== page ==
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Announcement will come Wednesday

9/29/2004 - Montreal Expos

WASHINGTON -- Richard Nixon was president and man was still
making trips to the moon the last time the word "Washington"
appeared in Major League Baseball's standings.

On Opening Day, April 4, 2005, look for the nation's capital to return.

Baseball was to announce Wednesday that Washington will be the
new home of the Montreal Expos, according to a city official who
spoke to The Associated Press on condition of anonymity.

The city was to celebrate the news Wednesday afternoon with a
news conference featuring people associated with the old Washington
Senators, the official said.

"I think we'll be in a position where we can have a celebration
tomorrow," Mayor Anthony Williams told WUSA-TV late Tuesday.
Williams was noncommittal at his regular weekly news conference
Wednesday, telling reporters he was still waiting for official
notification from Major League Baseball officials.

The announcement comes one day before the 33rd anniversary of
the Senators' final game. The team moved to Texas after the 1971
season, which was also the last time a major league team was
relocated.

A crucial hurdle was cleared this week when, according to the
city official, baseball reached an understanding with Baltimore Orioles owner Peter Angelos, who had previously objected to having
a team relocate just 40 miles from the Orioles' Camden Yards stadium.

Baseball has been looking for a new home for the Expos since the
financially troubled team was bought by the other 29 major league
owners in 2002.

Bob DuPuy, baseball's chief operating officer, did not return
telephone messages seeking comment Tuesday night. Angelos refused
comment when reached at his home, and there was no confirmation by
baseball of a deal between the commissioner's office and Angelos.

On Tuesday, baseball sources told ESPN.com's Jayson Stark that MLB offered Angelos two incentives:

  • Baseball is willing to guarantee that the Orioles will earn a still-to-be-negotiated minimum in annual revenues. If their revenues fall below that figure, MLB would make up the difference.

  • Baseball also is willing to guarantee a minimum franchise value for the Orioles. So if Angelos attempts to sell the team and can't find a buyer willing to pay that amount, MLB also would make up that difference.

    Las Vegas; Norfolk, Va.; Monterrey, Mexico; Portland, Ore.; and
    Northern Virginia also made bids, but Washington clearly took the
    lead during negotiations over recent weeks, strengthened by its
    wealthy population base and a financial package that would build a
    new stadium primarily with taxpayers' money.

    The negotiations have produced a 30-page document that would
    conditionally award the Expos to Washington, pending approval by
    the City Council. The document had not yet been signed as of
    Tuesday night, the city source told the AP.

    Baseball commissioner Bud Selig, reached at his Milwaukee home,
    declined comment.

    Plans call for a $440 million package that would include a new
    ballpark to be built along the Anacostia River about a dozen blocks
    south of the U.S. Capitol. The package also includes a $13 million
    refurbishment of RFK Stadium, where the team would play for three
    seasons while the new facility is being built.

    Some fans interviewed Wednesday in the district's downtown were
    wary of the financial implications for the cash-strapped city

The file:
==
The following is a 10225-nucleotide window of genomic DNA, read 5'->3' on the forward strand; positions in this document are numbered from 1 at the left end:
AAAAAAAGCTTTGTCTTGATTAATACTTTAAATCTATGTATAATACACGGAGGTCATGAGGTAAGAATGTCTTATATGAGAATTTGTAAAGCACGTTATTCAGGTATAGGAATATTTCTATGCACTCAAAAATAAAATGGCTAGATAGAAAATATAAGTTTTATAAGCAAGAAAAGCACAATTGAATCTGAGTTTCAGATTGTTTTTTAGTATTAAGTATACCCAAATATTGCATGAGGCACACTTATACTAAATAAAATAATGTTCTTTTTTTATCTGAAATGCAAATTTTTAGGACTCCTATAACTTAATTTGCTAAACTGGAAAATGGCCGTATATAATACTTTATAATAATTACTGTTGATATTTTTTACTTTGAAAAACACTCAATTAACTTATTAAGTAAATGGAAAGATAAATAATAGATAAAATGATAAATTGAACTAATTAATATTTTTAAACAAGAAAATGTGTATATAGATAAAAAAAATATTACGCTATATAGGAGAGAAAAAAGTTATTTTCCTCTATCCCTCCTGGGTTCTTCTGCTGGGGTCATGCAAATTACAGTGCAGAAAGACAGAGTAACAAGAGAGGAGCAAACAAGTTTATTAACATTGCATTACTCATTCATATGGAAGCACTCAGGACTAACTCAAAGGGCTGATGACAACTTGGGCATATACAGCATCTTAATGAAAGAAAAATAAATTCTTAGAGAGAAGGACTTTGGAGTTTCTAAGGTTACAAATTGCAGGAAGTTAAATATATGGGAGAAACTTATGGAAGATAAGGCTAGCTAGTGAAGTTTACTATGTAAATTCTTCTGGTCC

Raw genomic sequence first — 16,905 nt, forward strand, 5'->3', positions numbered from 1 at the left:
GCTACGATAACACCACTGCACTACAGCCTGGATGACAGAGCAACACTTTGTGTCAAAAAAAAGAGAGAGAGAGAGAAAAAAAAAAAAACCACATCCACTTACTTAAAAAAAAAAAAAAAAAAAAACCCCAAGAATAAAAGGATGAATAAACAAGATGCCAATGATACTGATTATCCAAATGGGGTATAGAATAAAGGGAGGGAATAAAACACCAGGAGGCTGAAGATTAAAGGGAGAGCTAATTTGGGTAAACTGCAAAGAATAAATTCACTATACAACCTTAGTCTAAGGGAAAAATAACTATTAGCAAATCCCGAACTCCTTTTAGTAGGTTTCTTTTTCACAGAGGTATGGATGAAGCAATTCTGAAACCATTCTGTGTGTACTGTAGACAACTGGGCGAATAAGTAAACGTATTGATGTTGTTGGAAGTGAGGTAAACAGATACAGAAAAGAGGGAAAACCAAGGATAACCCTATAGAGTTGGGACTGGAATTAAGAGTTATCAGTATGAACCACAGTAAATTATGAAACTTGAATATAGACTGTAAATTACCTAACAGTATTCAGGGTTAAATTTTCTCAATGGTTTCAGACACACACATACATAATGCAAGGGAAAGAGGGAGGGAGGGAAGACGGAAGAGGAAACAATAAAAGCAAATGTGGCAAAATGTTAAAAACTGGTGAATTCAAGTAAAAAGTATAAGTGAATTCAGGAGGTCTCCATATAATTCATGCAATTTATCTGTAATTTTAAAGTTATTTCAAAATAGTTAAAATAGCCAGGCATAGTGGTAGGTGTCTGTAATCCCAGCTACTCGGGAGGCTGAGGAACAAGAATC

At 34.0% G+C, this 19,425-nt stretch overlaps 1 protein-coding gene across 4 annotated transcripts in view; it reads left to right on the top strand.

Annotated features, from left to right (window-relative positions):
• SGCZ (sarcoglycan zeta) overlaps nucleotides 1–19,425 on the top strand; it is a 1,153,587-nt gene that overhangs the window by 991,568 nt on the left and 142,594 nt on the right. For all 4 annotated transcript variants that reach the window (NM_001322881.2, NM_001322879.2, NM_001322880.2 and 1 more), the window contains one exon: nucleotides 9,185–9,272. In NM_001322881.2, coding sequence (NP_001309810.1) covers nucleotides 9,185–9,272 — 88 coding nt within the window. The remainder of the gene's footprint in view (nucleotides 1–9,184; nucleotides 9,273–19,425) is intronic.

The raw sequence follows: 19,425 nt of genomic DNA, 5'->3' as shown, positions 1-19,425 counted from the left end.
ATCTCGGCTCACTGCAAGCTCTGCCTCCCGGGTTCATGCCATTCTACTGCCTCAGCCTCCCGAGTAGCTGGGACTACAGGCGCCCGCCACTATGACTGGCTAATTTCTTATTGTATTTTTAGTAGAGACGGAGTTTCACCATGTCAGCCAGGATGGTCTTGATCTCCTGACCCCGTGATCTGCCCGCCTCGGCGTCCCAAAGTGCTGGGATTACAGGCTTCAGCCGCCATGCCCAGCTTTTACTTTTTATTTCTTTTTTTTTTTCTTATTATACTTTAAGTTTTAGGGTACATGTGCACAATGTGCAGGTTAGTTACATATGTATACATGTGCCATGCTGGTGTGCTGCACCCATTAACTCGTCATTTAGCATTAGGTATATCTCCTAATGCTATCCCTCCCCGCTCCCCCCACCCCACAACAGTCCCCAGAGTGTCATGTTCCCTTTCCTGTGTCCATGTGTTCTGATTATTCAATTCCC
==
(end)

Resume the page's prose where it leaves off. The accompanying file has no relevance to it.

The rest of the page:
government.

    "It's probably money that could be better spent elsewhere,"
    said John Beckley, a Virginia resident who routinely treks to
    Baltimore to see the Orioles play.

    "I guess the nation's capital deserves to have a representative
    in baseball, but obviously it's going to cost a lot of money,"
    said Stephen Thomas, a district resident.

    Others, liked retired district resident Bob Ryan, were clearly elated.

    "I've lived here all my life. I was a Washington Senators fan
    in the old days," Ryan said. "It's good to have it back."

    "It's been way too long without a team down here," said Erin
    Dieterich, of suburban Silver Spring, Md. "It's a national pastime
    and this is the nation's capital."

    Washington needed an answer from Major League Baseball this week
    because the ballpark legislation had to be introduced in the City
    Council by Friday in order for it to be passed by Dec. 31, when
    terms expire for several pro-baseball council members.

    Even now, some members of the council think the deal might not
    pass because it is perceived as too generous to baseball in a city
    that struggles to fund adequate schools and city services.

    "I think everybody is excited about baseball coming to the
    District," Councilman Adrian Fenty said. "Very few District
    residents are excited about a full subsidy to pay for this stadium.
    ... At the end of the day, you're not going to have seven council
    members support it."

    The move also must be approved by three-quarters of major league
    owners and survive legal challenges by the Expos' former limited
    partners.

    After the announcement, the process of selling the Expos will
    start. A group that includes former Rangers partner Fred Malek has
    been seeking a Washington franchise for five years. In addition,
    several baseball officials have said in the past week that Stan
    Kasten, former president of the Atlanta Braves, Hawks and
    Thrashers, might be trying to assemble a group.

    The original Senators played in Washington from 1901-60 before
    moving to Minnesota to become the Twins. The expansion Senators
    called Washington home from 1961-71 before moving to Texas and
    becoming the Rangers.

    Montreal's last home game is scheduled for Wednesday night
    against Florida. Tuesday night's game, which the Expos lost 5-2,
    attracted 5,416 fans.